02 January 2013

Nietzsche's favorite poet was Hölderlin, who wrote in "The Course of Life" how "in the labyrinths of death/ you can find a straight path" but "love/ Forces all of us under./ Pain's necessary curve/ Returns us to our beginnings," repeatedly suggesting the importance of the unknowable, as in "Greece" - "his face is beyond knowing,/ He suffuses the air with art,/ And space and time conceal/ The awesome one." Hölderlin's use of the word "night" in his own "Night Songs" some eighty years before Nietzsche's "often signifies that state of spiritual numbness which follows upon the death of the gods." In "The Poet's Vocation," he celebrates the arrival of Dionysus from India to be squandered by the poet ("Nor is it good to know much") until, as recited by Fritz Lang at 8:49 in this clip from Le Mépris:

LANG: (in German) "Fearless becomes the man who stands alone before God. His innocence protects him, so he needs neither weapons nor cunning, until God's absence helps him."
FRANCESCA: (translates into French for screenwriter ) "But man, when he must, may stand fearless, alone before God. His innocence will protect him. He needs neither weapons nor guile, until the absence of God comes to his aid."
LANG: Very good.
FRANCESCA: It's Hölderlin, isn't in Mr. Lang?
LANG: (In French) Yes. "The Poet's Vocation." The last verse is very strange. Hölderlin first wrote "...while God is not there."
FRANCESCA: So god is not missing.
LANG:  Yes, and then he wrote "...until God is near."
FRANCESCA: So God is near.
LANG: Yes. The final version of the line contradicts the other two.  It's no longer the presence of God but the absence of God that comforts man. It's strange but true.

Poseidon (Neptune) appears at 1:57 of the screening scene in which Lang suggests "It is man who has created the gods":

Poseidon antagonized Minos when Minos refused to sacrifice the white bull to him, casting a spell over Pasiphaë which made her fall in love with the bull and hire Daedelus to craft the cow costume, which thereafter made Daedelus more important when he had to build the labyrinth for Minos to enclose Pasiphaë's offspring, fated to the 'arm both sides' mentality of troubadour Bertran de Born, a precursor to defense contractors:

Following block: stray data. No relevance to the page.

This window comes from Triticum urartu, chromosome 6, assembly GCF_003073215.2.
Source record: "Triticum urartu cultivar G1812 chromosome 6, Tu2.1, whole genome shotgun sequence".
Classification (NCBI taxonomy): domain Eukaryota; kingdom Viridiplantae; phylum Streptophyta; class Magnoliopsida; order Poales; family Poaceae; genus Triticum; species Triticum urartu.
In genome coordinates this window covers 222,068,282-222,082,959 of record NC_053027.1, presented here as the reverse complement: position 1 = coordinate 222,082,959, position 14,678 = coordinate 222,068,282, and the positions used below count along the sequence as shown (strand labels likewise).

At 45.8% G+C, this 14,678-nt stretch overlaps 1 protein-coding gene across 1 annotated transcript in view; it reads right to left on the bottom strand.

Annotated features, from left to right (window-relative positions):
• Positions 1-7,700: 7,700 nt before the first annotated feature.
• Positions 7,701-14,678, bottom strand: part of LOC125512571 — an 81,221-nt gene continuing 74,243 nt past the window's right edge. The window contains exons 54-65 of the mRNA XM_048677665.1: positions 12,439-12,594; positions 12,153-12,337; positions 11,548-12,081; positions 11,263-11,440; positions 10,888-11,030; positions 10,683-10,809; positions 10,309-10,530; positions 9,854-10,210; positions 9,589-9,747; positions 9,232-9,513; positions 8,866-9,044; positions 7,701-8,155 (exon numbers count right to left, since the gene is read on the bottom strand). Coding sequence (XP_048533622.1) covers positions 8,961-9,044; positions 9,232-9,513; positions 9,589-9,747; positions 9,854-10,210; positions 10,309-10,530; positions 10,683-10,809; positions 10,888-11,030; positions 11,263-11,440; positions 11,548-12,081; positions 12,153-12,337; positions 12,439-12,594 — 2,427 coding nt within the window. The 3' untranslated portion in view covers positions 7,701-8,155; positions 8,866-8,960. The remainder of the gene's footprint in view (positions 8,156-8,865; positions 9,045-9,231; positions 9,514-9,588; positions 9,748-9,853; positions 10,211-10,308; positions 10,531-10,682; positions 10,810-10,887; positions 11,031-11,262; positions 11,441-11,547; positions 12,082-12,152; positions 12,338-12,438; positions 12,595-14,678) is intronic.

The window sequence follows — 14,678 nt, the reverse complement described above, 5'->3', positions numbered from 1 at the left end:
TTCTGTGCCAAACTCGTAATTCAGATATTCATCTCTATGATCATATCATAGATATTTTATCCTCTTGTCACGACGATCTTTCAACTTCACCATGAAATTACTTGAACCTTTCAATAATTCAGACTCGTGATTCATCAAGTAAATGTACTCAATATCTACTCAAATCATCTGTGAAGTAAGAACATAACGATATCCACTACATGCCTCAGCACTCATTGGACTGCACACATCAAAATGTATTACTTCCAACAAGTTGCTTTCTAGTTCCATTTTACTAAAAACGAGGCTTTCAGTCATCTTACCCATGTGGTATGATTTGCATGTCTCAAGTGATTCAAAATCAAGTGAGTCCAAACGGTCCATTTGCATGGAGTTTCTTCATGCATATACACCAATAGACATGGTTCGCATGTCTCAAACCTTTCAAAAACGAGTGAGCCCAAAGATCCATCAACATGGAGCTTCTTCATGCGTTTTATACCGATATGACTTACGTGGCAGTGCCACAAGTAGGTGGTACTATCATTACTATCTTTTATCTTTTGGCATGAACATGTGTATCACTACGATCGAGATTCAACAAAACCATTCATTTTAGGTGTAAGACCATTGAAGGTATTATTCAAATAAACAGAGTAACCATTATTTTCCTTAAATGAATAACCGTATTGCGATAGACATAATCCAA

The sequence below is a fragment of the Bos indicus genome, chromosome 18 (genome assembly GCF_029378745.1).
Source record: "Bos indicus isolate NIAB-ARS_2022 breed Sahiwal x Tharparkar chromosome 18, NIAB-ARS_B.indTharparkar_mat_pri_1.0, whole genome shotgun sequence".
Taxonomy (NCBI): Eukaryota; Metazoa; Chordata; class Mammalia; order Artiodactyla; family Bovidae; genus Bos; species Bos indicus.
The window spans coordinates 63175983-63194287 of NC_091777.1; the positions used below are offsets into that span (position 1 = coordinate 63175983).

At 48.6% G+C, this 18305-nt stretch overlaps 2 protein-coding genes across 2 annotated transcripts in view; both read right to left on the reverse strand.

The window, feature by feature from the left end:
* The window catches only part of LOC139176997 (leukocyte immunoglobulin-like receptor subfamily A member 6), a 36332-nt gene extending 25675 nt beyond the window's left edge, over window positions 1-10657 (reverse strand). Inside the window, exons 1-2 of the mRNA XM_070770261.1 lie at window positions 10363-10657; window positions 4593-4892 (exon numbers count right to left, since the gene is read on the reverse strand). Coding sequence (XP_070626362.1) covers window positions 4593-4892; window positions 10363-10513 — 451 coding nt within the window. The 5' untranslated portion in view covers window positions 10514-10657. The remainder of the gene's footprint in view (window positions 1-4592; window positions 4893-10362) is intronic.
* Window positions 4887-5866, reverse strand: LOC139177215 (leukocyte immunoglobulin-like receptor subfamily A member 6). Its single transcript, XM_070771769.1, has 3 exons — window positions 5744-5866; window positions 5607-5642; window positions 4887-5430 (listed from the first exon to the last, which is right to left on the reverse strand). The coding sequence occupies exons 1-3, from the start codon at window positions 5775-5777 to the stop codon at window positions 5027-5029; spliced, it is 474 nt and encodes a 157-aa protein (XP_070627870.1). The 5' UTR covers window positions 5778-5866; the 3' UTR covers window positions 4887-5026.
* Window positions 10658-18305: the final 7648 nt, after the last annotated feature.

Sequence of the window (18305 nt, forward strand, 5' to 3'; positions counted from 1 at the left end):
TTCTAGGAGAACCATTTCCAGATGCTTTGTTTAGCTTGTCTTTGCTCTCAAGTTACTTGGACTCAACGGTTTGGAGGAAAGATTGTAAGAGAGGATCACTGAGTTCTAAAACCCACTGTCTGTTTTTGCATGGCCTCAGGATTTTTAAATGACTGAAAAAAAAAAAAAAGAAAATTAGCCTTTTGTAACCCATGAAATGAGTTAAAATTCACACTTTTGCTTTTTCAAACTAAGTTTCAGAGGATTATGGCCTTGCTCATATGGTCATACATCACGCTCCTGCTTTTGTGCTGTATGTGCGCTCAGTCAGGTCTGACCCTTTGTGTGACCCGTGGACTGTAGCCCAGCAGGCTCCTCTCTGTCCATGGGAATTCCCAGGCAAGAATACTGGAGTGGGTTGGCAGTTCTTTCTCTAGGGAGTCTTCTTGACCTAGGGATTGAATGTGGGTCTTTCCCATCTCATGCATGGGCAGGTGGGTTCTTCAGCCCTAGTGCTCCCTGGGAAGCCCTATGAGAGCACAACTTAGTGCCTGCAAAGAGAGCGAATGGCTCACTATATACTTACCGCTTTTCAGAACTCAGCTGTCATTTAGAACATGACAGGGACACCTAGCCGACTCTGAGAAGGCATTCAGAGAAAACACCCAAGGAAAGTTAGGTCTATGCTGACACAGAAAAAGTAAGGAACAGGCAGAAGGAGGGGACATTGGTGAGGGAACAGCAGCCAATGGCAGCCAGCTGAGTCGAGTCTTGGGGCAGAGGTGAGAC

Poseidon also became very angry at Odysseus for blinding his son, forcing Odysseus to delay his return to Ithaca and Penelope, and Godard cuts again to the statue of Poseidon when the screenwriter and protagonist is separated from his wife at 3:14 of the next scene:

Alberto Moravia's novel Contempt, or A Ghost at Noon has the film directed by a hack German director, but Godard as a tribute to pre-war German cinema casts Lang "who plays himself, or in effect the conscience of the film, its honesty," about whom, before his line in the projection room ("the Hitlerians said revolver instead of checkbook"), the screenwriter notes "in '33, Goebbels asked Lang to lead the film industry, and he fled," to which the producer replies: "But this is not '33, this is '63, and he will direct whatever's written," cuing the screenwriter's directive to make Odysseus less heroic and more neurotic, including the producer's ideas that Penelope has been unfaithful and Odysseus vacillates over returning to her. One of Godard's favorite books is Vercors' 1942 story The Silence of the Sea, wherein a Francophile German officer is quartered in the house of a French family, which was a starting point for the story line of Notre Musique.  In the final shot, Lang is directing the film in Capri after the producer (mild spoiler) has taken leave of the project, with Godard, playing his assistant, hollering "Silence" before the sea, where Dante's Ulysses faced his death. Vercors: "Once more the silence fell. Once more, but this time how tense and thick! Underneath our silences of the past I had indeed felt the submarine life of hidden emotions, conflicting and contradictary desires and thoughts swimming away like the warring creatures of the sea under the calm surface of the water. But beneath this silence alas! there was nothing but a terrible sense of oppression."

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